Distinguished Concerts International New York (DCINY) presents The Suite Sounds of Christmas in Review
Distinguished Concerts Orchestra; Distinguished Concerts Singers International
Jonathan Griffith, Artistic Director and Principal Conductor
Randol Bass, composer-in-residence, and narrator
Mark Hayes, composer/conductor
Laura Sutton Floyd, soprano; Jessica Best, mezzo-soprano; Scott Joiner, tenor; Mark Gilgallon, baritone/bass
Stern Auditorium at Carnegie Hall, New York, NY
November 19, 2017
The holiday season is upon us, even before Thanksgiving. We are already being bombarded with early sales and “Black Friday” teasers, as people gear up for the latest crazes and finding special gifts for all on their shopping lists. It’s all so noisy and overwhelming that one can easily feel oppressed by it all. Thankfully, there are moments that remind us what Christmas was meant to be, and peace and serenity fill one’s heart despite it all. Distinguished Concerts International New York (DCINY) gifted all those in attendance with a reminder of what the holidays can be. In a program entitled The Suite Sounds of Christmas, DCINY featured the music of Randol Bass and a suite of carols from around the world arranged by Mark Hayes. Singing them were groups from Texas, New Jersey, Montana, Florida, Idaho, South Carolina, New York, California, Kansas, Nevada, Maryland, Connecticut, Indiana, Canada, and “individual singers from around the globe.” It proved to be an evening filled with holiday magic.
The first half was dedicated to the music of Randol Bass (b. 1953). Opening with the popular Gloria, a dynamic work that is always a crowd pleaser, conductor Jonathan Griffith got things off to a fine start. His ability to take forces of singers in the several hundreds from many different choirs and get them to sound so polished is something that I have come to expect as par for the course, yet it continues to elicit my admiration time and time again.
Mr. Bass joined Maestro Griffith for an impromptu chat on stage. Regaling the audience with stories of the headaches that a composer has to deal with from commissioning groups, Mr. Bass proved to be a seasoned raconteur. He paraphrased a proposal by the commissioning as follows: “Do you know the style of John Williams? To be honest, there is no way we can afford John Williams, so we want you to write something in his style. And we want a bombastic ending!” Mr. Bass showed mock offense at this less-than-elegant request, but with a smile said to the audience, “You can decide how well I did.” (Spoiler alert: He did brilliantly!)
Seasonal Sounds is a medley of four well-loved Christmas songs (in order Santa Claus Is Comin’ to Town, Rudolph the Red-Nosed Reindeer, Frosty the Snowman, and Jingle Bells) played without pause. It was delightful.
The Night Before Christmas, with Mr. Bass narrating the famous poem A Visit From St. Nicholas, followed. It should be an instant classic. One imagines that it could be used for an animated or live-action video which would enchant audiences of any age. Mr. Bass writes in his notes that “the piece is cinematically conceived, and each poetic image of the narration is imaginatively colored in such a way that audiences can clearly visualize the happenings from passage to passage.” Mr. Bass’s narration was filled with dramatic flair, and though it was perhaps a bit over-the-top, it enthralled his audience. Even this jaded listener found the work completely mesmerizing. John Williams could not have done it any better (wink, wink)!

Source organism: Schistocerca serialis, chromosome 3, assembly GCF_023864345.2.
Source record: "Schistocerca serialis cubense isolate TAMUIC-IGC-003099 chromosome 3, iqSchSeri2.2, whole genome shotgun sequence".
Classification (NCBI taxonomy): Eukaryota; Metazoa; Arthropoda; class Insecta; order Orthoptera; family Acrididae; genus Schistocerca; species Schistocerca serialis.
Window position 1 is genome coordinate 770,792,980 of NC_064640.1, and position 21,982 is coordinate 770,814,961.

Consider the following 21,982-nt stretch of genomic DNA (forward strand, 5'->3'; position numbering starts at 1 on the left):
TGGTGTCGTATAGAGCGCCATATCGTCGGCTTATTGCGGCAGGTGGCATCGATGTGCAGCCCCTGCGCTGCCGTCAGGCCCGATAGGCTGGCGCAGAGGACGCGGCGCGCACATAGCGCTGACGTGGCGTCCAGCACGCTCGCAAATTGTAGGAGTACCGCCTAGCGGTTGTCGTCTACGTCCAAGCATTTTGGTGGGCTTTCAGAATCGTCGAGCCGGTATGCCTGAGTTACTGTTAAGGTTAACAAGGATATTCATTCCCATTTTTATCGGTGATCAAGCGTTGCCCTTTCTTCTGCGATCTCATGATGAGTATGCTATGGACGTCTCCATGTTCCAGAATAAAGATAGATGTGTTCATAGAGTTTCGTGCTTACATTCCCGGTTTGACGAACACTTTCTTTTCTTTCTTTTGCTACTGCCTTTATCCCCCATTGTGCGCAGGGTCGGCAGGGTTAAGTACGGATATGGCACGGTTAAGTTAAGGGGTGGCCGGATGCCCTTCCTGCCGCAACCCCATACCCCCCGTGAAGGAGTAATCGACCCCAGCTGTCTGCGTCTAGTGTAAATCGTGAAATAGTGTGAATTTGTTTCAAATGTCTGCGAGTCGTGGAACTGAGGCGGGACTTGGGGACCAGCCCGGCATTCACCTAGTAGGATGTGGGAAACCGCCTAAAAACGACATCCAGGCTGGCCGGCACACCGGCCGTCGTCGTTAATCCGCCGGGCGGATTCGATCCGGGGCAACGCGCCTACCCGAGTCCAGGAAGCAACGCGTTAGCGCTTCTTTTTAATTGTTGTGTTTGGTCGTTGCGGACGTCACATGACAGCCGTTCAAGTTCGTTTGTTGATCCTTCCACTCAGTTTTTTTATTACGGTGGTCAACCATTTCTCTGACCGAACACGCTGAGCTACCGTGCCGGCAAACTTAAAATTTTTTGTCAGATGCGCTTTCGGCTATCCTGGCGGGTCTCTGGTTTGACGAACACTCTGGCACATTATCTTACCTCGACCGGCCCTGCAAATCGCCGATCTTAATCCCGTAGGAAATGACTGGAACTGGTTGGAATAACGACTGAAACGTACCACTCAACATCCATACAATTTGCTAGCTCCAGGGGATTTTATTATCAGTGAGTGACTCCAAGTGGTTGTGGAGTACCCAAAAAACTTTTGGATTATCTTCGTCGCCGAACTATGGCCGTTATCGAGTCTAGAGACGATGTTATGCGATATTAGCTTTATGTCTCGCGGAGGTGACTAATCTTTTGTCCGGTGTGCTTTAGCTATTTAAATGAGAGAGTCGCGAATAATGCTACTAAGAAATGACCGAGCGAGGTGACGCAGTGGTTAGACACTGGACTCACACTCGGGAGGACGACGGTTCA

A Feast of Carols, a medley of six carols, Gloucester Wassail, Il est né, le divin enfant, O come, O Come Emmanuel, The Holly and the Ivy, God Rest Ye, Merry Gentleman, and We Wish you a Merry Christmas (again played without interruption), ended the first half in triumph. Mr. Bass came back to the stage to accept the loud ovation from the audience.
After intermission, Mark Hayes (b. 1953) took to the stage to conduct his International Carol Suite, a five-section work with thirty carols from twenty countries around the world. Starting in Western Europe, then moving onto Eastern Europe, then the British Isles, to Central and South America, and finally ending in North America, it was a remarkable fifty-five-minute musical journey. The featured vocal soloists were Laura Sutton Floyd, soprano, Jessica Best, mezzo-soprano, Scott Joiner, tenor, and Mark Gilgallon, baritone/bass. Mr. Hayes is a skilled composer and arranger, and he used his talents as a conductor to present his fine work in a winning performance.
It is not possible to comment on all thirty carols (for a list of the thirty, click Program Notes), so I will limit myself to my favorites from each region. For Western Europe, Angels We Have Heard on High; For Eastern Europe, Carol of the Russian Children; For the British Isles, Deck the Halls; For Central and South America, Song of the Wise Men; For North America, The Huron Carol. Likewise, I will mention the highlights from each of the four excellent soloists. Ms. Floyd showed the agility of her lovely voice in Song of the Wise Men. Ms. Best’s Infant Holy, Infant Lowly (in Polish) was very moving in its innocence. Mr. Joiner’s Gesu Bambino was delivered with a crystalline clarity, and Mr. Gilgallon’s strong voice filled the hall in Song of the Russian Children (In Russian). It reminded one of the great Russian bassos.
After the last notes of Go Tell it on the Mountain sounded, the audience leapt to their feet in a loud ovation for Mr. Hayes, the soloists, chorus and orchestra. Congratulation to all performers!